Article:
ALEXXANDAR MOVIE REVIEWS: 'The 355': Movie by the numbers – Valdosta Daily Times

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Updated: January 14, 2022 @ 10:43 am
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Robert ViglaskyThis image provided by Universal Pictures shows Jessica Chastain as Mason ‘Mace’ Brown in a scene from ‘The 355,’ co-written and directed by Simon Kinberg.

Robert ViglaskyThis image provided by Universal Pictures shows Jessica Chastain as Mason ‘Mace’ Brown in a scene from ‘The 355,’ co-written and directed by Simon Kinberg.
“The 355” (Action/Crime: 2 hours, 2 minutes)
Starring: Jessica Chastain, Lupita Nyong’o, Diane Kruger, Penélope Cruz and Bingbing Fan
Director: Simon Kinberg
Rated: PG-13 (Sequences of strong violence, strong language, and suggestive material)
Movie Review: Mainly a producer-writer, Simon Kinberg directs his second movie as director following “X-Men: Dark Phoenix” (2019). Kinberg and cowriter Theresa Rebeck create neat characters but they allow their story to teeter on unimpressive action movie tropes.
A powerful weaponized computer program resides with ruthless mercenaries. Mason “Mace” Brown (Chastain), a freewheeling CIA agent, joins forces with British MI-6 agent Khadijah Adiyeme (Nyong’o), German agent Marie Schmidt (Kruger), Chinese intelligence agent Lin Mi Sheng (Fan) and Graciela Rivera, and a Colombian psychologist (Cruz) to retrieve the device which contains the program.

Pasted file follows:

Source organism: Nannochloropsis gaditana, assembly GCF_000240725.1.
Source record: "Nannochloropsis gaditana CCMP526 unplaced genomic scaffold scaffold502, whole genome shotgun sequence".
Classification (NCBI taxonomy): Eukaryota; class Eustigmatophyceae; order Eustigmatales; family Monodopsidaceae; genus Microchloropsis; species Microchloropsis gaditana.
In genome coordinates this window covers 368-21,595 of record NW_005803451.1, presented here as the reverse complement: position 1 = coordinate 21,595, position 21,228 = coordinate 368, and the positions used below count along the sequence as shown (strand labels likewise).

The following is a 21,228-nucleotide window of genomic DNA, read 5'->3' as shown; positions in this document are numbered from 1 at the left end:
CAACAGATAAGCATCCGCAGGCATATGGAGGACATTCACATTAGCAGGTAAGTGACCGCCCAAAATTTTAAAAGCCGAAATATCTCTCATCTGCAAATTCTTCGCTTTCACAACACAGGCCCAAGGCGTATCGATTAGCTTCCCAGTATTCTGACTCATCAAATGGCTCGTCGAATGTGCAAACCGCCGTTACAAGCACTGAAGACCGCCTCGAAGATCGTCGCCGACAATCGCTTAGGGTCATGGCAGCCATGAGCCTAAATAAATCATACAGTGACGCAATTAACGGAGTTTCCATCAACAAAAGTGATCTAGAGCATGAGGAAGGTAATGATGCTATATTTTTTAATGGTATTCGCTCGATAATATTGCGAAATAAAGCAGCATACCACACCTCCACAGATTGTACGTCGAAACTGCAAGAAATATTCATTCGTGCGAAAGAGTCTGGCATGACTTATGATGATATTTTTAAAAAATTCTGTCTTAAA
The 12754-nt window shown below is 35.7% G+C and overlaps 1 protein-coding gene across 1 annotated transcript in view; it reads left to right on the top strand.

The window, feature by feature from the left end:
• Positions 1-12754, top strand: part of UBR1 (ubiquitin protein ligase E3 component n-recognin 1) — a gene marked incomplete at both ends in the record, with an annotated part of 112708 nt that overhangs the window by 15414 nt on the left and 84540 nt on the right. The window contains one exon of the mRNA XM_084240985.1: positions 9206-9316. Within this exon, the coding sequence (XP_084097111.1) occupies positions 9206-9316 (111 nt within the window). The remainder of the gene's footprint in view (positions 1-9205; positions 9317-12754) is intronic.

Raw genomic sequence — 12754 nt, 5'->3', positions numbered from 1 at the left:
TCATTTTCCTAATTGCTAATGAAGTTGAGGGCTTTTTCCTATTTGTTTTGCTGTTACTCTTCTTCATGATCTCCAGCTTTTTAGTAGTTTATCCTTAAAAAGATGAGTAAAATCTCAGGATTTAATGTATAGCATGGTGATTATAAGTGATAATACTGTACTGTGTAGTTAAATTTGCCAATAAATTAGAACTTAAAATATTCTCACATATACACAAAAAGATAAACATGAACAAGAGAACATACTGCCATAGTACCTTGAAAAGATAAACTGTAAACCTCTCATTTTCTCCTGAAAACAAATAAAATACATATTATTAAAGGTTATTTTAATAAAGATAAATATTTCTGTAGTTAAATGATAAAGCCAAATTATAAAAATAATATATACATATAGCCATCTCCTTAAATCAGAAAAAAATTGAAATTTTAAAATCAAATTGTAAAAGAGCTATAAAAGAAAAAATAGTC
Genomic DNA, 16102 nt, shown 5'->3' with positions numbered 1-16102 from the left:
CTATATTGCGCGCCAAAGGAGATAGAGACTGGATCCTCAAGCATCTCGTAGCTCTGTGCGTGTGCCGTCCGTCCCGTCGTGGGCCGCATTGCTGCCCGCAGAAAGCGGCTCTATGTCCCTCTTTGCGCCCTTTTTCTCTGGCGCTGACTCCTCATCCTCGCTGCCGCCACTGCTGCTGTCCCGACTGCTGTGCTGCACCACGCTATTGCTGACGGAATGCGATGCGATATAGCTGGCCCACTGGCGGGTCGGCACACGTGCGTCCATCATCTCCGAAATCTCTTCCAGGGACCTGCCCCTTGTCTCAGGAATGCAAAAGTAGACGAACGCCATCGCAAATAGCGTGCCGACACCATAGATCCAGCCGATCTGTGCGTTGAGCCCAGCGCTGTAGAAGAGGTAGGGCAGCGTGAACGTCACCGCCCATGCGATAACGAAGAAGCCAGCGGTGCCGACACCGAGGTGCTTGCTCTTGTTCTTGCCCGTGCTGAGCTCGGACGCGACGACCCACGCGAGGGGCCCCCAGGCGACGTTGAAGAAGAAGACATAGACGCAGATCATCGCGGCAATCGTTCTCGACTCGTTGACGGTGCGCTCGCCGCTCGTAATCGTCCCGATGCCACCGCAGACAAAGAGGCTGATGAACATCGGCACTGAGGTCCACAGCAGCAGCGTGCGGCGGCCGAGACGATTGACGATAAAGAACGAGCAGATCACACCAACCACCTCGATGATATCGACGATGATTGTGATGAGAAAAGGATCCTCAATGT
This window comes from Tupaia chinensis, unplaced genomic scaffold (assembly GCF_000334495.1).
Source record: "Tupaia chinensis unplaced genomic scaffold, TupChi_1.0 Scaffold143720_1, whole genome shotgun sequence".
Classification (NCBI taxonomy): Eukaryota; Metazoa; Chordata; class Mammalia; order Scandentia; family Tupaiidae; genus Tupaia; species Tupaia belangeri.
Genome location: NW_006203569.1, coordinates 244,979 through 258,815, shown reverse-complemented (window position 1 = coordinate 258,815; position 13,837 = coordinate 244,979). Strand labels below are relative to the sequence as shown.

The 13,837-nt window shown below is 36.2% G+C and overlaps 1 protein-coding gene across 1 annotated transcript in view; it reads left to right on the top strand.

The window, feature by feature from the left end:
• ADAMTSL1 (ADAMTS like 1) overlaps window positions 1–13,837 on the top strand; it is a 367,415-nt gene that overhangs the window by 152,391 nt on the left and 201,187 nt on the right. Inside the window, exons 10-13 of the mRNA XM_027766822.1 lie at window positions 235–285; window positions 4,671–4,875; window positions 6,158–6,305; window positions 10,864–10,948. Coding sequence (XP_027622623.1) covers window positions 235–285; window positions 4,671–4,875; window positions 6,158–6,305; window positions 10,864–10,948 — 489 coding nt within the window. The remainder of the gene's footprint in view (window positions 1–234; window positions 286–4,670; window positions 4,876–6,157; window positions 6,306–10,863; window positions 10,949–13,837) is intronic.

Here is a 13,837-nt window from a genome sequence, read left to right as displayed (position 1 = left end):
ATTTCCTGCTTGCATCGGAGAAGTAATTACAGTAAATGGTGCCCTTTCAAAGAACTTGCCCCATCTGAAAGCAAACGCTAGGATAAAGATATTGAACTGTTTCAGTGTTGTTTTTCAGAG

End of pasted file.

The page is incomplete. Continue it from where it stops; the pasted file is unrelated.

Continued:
The cast consists of five major actresses. Each brings something to “The 355.” They are a group of women in a progressive plot. They are convincing, but this clichéd narrative is not. It takes recurrent themes seen in other action movies and applies them here in a manner that does not match the talent of its cast.
Grade: C+ (The 411 on The 355: it is an unimaginative motif.)
Playing at Valdosta Stadium Cinemas
“Poupelle of Chimney Town” (Animated/Adventure: 1 hour, 40 minutes)
Starring: Masataka Kubota, Mana Ashida and Shinosuke Tatekawa
Director: Yusuke Hirota
Rated: PG (Violence, action and thematic elements)
Movie Review: An adaptation of Akihiro Nishino’s book, “Poupelle of Chimney Town” is an energetic adventure. It is impressive animation with cute characters. While these good characteristics exist, the story’s disjointed chronological execution detracts.